AfriForum condemns Constitution 'plans'
Johannesburg - AfriForum on Sunday condemned the ANC for reportedly considering changes to the Constitution.
"The ANC is a dishonest party, apparently prepared to break agreements reached during the erstwhile constitutional negotiations, without batting an eyelid," it said in a statement.
It appeared as if the ANC regarded compromises made by the party during the constitutional negotiations to be mere temporary concessions that had to be made in order to obtain political power, said spokesperson Kallie Kriel.
He said the ANC had misled other participants in the negotiation process by pretending that they wanted to reach a final agreement to the benefit of all in the country.
"The ANC's breaking of negotiated agreements will lay the foundation for renewed polarisation in the country," Kriel said.
City Press reported the ANC was considering dramatic changes to the Constitution, which included doing away with the "sunset clauses", and adjusting the powers of the Reserve Bank and provinces.
Draft policy documents were set to be distributed to the party's branches on Monday in preparation for the ANC's policy conference in June, the newspaper reported.
In the documents, the ANC said the 1996 Constitution was appropriate for a "political transition", but had proven inadequate for social and economic transformation.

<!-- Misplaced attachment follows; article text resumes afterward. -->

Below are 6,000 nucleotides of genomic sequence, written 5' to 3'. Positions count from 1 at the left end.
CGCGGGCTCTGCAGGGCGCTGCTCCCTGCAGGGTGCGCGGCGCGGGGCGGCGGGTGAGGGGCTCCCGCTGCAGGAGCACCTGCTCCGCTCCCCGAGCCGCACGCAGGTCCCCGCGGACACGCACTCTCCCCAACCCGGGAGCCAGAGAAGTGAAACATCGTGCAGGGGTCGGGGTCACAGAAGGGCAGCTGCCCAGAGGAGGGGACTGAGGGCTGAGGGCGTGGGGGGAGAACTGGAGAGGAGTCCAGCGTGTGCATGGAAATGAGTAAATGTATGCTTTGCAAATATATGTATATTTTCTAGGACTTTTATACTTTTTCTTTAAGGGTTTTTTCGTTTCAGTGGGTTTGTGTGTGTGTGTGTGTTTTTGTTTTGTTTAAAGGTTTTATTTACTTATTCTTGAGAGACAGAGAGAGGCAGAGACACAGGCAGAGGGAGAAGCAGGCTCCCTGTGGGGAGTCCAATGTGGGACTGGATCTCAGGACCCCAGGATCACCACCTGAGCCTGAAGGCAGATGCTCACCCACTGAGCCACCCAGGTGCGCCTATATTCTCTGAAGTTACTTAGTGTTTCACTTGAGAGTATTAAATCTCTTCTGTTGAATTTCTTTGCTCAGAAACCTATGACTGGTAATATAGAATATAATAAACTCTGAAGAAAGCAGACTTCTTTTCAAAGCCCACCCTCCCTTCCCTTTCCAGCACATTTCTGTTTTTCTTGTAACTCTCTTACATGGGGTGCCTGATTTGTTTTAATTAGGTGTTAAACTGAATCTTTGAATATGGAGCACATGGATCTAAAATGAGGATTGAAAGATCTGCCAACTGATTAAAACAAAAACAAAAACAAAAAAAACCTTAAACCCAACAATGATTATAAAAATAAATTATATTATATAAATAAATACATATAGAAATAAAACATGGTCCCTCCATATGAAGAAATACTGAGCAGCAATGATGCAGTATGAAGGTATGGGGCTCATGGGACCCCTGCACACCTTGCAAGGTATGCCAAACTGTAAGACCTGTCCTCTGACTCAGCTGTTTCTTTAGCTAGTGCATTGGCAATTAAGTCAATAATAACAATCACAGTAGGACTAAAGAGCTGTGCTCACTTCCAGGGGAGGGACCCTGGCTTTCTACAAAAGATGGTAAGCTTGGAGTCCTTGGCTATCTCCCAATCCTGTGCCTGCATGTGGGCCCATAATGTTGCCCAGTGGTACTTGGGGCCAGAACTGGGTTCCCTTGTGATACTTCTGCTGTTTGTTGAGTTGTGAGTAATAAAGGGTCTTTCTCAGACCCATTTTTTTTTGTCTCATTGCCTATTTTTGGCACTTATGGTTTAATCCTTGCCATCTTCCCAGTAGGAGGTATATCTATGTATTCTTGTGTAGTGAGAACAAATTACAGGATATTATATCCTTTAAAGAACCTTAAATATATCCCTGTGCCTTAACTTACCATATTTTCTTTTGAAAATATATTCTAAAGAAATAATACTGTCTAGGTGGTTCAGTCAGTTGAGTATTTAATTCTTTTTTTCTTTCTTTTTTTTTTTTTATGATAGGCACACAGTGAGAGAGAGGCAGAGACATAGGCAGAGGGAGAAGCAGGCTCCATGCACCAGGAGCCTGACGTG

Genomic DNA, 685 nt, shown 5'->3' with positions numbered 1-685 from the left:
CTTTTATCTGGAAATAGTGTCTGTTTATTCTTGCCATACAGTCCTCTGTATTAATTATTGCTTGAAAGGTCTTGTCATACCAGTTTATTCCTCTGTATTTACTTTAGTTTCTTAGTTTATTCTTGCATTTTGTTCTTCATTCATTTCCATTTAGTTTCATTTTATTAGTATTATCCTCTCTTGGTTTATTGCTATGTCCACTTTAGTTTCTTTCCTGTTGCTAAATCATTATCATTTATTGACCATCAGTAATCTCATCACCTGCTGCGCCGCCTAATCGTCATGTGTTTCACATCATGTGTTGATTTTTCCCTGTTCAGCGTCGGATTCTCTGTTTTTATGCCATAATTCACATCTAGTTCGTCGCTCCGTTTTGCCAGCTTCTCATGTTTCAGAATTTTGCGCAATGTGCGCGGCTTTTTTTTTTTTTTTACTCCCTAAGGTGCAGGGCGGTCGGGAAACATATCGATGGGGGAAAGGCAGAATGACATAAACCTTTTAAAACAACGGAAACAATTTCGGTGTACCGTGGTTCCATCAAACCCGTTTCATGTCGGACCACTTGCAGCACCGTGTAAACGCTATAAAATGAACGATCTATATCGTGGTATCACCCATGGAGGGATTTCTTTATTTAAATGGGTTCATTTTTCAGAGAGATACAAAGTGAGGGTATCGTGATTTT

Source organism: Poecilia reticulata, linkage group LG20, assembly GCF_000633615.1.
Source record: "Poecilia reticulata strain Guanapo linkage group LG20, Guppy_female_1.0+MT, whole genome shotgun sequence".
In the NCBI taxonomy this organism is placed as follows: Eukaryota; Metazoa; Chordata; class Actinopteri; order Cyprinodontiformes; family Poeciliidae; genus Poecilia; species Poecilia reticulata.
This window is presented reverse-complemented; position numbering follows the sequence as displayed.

Other topics discussed included:
-- The public impression that the party was seen from the outside as a "neo-patrimonial political machine to distribute power and resources among ourselves".
-- The "crisis of credibility" the party faced in terms of its capacity to deliver social and economic change
-- The principle of ubuntu being introduced into the school curriculum
-- HIV/Aids being made a notifiable disease
-- The introduction of compulsory community service for all university graduates
-- The continued implementation of a media appeals tribunal
-- Introducing a BEE code for the print media sector
The ANC said constitutions were "living documents and reflect the stage of development of a given society", reported the City Press.
The party also questioned whether it could still refer to itself as a liberation movement versus it becoming a political party.